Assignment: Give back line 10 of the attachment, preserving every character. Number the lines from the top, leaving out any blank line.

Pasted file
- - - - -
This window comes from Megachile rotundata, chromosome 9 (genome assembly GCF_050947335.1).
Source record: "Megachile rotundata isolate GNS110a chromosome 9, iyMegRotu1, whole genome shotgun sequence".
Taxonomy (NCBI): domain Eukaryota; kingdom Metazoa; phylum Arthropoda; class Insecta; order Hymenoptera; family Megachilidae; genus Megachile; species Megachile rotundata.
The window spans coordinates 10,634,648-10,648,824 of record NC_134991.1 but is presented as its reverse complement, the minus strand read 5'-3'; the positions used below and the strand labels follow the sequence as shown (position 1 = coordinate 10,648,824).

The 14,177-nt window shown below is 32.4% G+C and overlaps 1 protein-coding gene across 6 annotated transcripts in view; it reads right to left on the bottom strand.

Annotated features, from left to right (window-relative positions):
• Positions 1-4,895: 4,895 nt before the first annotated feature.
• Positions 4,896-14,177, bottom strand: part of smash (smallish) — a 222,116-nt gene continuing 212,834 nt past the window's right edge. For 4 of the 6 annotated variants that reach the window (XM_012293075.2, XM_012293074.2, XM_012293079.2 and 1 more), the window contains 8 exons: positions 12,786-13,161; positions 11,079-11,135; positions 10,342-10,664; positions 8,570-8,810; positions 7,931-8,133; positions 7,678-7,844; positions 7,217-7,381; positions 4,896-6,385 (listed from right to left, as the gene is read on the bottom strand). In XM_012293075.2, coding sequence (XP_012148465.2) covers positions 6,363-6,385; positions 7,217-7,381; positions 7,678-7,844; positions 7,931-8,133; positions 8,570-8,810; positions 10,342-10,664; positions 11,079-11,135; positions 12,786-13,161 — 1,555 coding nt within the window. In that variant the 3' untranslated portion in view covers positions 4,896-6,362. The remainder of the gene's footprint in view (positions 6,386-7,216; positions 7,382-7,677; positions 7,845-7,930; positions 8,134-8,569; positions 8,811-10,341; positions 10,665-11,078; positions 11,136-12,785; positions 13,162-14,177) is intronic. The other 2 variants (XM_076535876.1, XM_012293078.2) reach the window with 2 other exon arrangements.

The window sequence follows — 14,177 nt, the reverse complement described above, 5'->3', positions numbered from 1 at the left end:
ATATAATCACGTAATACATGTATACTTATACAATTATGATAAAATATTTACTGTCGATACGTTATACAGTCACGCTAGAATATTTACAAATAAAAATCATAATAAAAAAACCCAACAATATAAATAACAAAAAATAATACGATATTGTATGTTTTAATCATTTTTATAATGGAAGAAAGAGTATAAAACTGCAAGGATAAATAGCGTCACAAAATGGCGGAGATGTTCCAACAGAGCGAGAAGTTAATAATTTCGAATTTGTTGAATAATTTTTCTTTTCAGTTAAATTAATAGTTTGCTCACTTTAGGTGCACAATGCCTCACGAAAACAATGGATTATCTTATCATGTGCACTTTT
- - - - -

ATATAATCACGTAATACATGTATACTTATACAATTATGATAAAATATTTACTGTCGATACGTTATACAGTCACGCTAGAATATTTACAAATAAAAATCATAATAAAAAAACCCAACAATATAAATAACAAAAAATAATACGATATTGTATGTTTTAATCATTTTTATAATGGAAGAAAGAGTATAAAACTGCAAGGATAAATAGCGTCACAAAATGGCGGAGATGTTCCAACAGAGCGAGAAGTTAATAATTTCGAATTTGTTGAATAATTTTTCTTTTCAGTTAAATTAATAGTTTGCTCACTTTAGGTGCACAATGCCTCACGAAAACAATGGATTATCTTATCATGTGCACTTTT